Critical Whiteness Studies and post-race discourses
24 November 2010
Universities of Sydney and Madison-Wisconsin, with participants from Universities of Technology-Sydney, Victoria, Massey and Leeds
Recording of the Seminar
This seminar explored the issues emerging for scholars working in Critical Whiteness Studies in response to the claim that many communities, states and nations are now ‘post-race’, that is, the notion that particular multi-racial, industrialized nations (especially, the United States) have surpassed the need to ‘worry’ about race any longer; that these societies are no longer marked by racial inequalities. In, or indeed out of, the world of race scholarship, the ‘post-race’ discourse has been a hard one to miss since Barak Obama’s election to presidency in 2008.
The seminar involved postgraduates, emerging and established scholars, working across a range of disciplines, in a variety of national locations, who discussed how ‘post race’ narratives operate in particular settings and the new questions this raises for these scholars. Questions include: Why study race anymore? If we are ‘post-race’, why should academics (who we pay with public monies) keep studying racism and race relations so earnestly? What might happen if race studies disappears?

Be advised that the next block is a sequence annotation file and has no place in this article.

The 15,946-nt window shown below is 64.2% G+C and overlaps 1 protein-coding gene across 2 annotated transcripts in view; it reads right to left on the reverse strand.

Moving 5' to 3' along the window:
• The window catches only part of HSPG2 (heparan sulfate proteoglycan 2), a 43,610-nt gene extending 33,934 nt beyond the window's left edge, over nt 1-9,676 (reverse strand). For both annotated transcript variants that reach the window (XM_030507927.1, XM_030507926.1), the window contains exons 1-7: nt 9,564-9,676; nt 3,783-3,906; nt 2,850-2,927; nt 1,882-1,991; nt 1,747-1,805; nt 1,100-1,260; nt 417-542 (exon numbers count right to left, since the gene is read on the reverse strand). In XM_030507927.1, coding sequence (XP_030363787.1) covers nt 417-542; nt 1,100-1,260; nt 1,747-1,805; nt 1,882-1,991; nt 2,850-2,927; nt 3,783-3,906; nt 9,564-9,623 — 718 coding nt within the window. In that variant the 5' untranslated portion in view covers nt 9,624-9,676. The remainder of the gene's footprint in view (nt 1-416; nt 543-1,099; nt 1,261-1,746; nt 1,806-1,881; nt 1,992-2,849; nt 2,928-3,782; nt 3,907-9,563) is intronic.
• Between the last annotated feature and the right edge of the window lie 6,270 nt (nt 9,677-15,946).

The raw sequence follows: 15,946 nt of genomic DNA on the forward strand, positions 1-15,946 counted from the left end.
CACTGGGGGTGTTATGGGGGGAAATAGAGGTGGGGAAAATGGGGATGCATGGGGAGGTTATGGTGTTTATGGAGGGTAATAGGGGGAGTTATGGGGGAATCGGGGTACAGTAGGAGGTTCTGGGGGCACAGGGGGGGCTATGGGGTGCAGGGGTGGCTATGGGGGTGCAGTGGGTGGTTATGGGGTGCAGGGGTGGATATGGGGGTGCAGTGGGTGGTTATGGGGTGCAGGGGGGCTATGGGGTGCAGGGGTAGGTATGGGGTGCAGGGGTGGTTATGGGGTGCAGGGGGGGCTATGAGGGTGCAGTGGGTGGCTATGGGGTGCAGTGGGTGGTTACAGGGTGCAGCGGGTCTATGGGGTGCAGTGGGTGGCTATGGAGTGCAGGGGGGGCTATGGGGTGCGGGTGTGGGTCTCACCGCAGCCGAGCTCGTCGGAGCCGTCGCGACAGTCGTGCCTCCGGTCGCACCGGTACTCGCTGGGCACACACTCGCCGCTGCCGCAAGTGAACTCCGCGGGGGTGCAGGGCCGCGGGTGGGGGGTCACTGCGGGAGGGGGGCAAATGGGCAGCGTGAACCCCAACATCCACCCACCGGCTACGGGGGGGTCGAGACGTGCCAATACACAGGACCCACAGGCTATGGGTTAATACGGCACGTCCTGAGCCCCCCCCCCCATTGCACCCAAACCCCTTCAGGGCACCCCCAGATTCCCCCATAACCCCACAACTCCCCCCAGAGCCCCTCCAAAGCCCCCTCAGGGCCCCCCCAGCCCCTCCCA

These questions might be all the more sharply asked of the social sciences and political sciences than in the arts and humanities and the questions will have a different resonance in different disciplines. If race is understood as a thing of the past –located in historical moments, literature, and art – than investigating race in these fields is ostensibly more understandable in the ‘post-race’ mindset. Even so those studying these issues may have to more staunchly explain or defend their choice to study race and race relations.
Chair: Catriona Elder (University of Sydney)
Key Discussant : Say Burgin (University of Leeds) The post-race discourse: a semi-autobiographical analysis.
Second Discussant: Shona Hunter (University of Leeds).